Snape isn't so sure, given the conservative makeup of the Supreme Court.

Can CCS be done inside the fenceline?

Lawyers and analysts say carbon can be captured within fencelines of coal-fired units, but the utilities may not be able to store it within those confines. The reason is sequestration requires suitable locations for underground injection of CO2 that may be miles away from the power plant itself.

EPA in the ACE and CPP rules stopped short of listing CCS as one of the best methods of emissions reduction, terming the technology too costly and too site specific, leaving it up to the states to decide whether they wanted to include it in their compliance plans.

Capturing and storing CO2 is neither as cheap nor as simple as retrofitting a coal-fired power plant with a control or two, as EPA has observed in its various rulemakings, and utilities have discovered the hard way.

It takes time to secure financing for various pieces of infrastructure as well as the requisite air and water permits and buy-in from local communities. And even then, there are market forces at play that may make the technology infeasible, given that coal-fired power already struggles to compete with renewables in many markets.

Also, CCS technology is not limited to a single device or structure and can be spread across a large area in contrast to pollution controls for other air pollutants, such as baghouses installed inside coal-fired power plants to capture air particle pollution.

No single operating CCS plant in the US

No CCS project is currently operating at a coal-fired power plant in the US, although six are currently in the design phase, and one has reached the financing stage, according to IHS Markit's Global Carbon Capture, Utilization and Storage project tracker.

A recent Government Accountability Office (GAO) report noted that CCS projects at coal-fired utilities have had more difficulty getting off the ground than CCS at ethanol or other industrial plants, due to the high cost of separating CO2 from the flue gas of a coal plant.

For instance, the GAO cited the one completed, $1-billion coal-fired power CCS project known as Petra Nova that suspended operations in May 2020 after running for three years. When oil prices dropped to $50/barrel, Petra Nova lost customers for the captured CO2, as oil drillers pulled back on operations.

The Petra Nova facility was designed to capture at least 90% of the CO2 emissions, or 1.4 million metric tons (mt)/year, from a 240-MW unit at the W.A. Parish Electric Generating Station in Thompsons, Texas. Given the sizeable volume of CO2 that was targeted for capture, NRG had to erect a 100-foot tower and a 320-foot tower to separate the CO2 from the flue gas.

Notably in the context of the Supreme Court lawsuit, the captured CO2 from this power plant was to be compressed and transported through an approximately 80-mile pipeline to an operating oil field and used for enhanced oil recovery. In other words, the captured CO2 was not going to be held onsite.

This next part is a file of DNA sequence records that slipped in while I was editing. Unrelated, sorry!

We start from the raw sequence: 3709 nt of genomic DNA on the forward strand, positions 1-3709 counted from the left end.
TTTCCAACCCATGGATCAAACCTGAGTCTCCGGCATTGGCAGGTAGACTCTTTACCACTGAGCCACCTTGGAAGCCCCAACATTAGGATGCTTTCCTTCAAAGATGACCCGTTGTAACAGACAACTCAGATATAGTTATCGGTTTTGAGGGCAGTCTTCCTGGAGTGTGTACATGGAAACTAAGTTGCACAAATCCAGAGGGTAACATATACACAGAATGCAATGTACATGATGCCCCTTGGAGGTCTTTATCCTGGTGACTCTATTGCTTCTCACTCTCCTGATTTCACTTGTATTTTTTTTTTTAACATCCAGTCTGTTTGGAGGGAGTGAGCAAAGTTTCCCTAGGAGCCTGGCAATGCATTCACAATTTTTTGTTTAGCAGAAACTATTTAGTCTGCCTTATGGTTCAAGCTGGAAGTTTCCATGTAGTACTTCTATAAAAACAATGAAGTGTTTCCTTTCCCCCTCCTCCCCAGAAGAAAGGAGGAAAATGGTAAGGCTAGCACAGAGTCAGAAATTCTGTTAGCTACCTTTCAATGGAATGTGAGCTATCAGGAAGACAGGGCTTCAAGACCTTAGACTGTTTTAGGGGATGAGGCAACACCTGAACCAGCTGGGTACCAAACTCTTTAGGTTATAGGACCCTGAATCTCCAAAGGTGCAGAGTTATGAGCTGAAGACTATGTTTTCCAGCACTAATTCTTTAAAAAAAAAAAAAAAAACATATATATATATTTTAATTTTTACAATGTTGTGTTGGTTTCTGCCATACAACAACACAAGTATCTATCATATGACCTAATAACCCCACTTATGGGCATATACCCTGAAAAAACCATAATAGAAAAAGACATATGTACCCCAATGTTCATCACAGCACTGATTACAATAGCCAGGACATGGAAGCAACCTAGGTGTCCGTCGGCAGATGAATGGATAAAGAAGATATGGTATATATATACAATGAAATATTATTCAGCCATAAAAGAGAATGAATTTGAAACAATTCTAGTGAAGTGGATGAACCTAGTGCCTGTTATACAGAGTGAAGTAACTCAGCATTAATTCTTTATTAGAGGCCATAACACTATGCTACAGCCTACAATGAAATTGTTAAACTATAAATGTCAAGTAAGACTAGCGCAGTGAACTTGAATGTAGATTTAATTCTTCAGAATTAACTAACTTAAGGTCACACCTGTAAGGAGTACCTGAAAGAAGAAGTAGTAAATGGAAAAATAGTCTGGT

Carbon capture is costly

Based on large-scale CCS projects at coal-fired utilities operating across the globe in the past decade, IHS Markit estimates the cost of carbon capture to range from $65/mt to $100/mt, with about $20-$30/mt added for transportation and storage.

"The higher end of the capture cost range is due to the low utilization rate and limited experience for CCS facilities that make construction more expensive," said Paola Perez Pena, IHS Markit principal research analyst for clean energy technology.

She said CCS at coal-fired power plants is generally more expensive than from ethanol production because it requires more energy to extract CO2 from the flue gas and more capital to erect large towers to separate the CO2, as the Petra Nova facility demonstrated.

In the coming five years though, Perez Pena said projects will have a cost of around $50/mt of CO2 captured. If you factor in transportation, that takes the cost to a total of $70-$80/mt, she added.

Perez Pena said CCS costs have come down in the past few years mainly because the industry has more experience and they have learned lessons from previous projects, but these estimates do not reflect the recent increase in the cost of materials.

"The Biden administration's goal has definitely accelerated the announcement of new projects," she added.

Factoring in the cost of adding CCS within the fenceline could drive up the cost of electricity, Perez Pena said. And higher electricity costs from coal-fired generation is exactly what West Virginia wants to avoid as it wants more such generation since the state is reliant for most of its revenues on coal production.

And that's the big unknown about the lawsuit, Baker Botts environmental attorney Aileen Hooks said.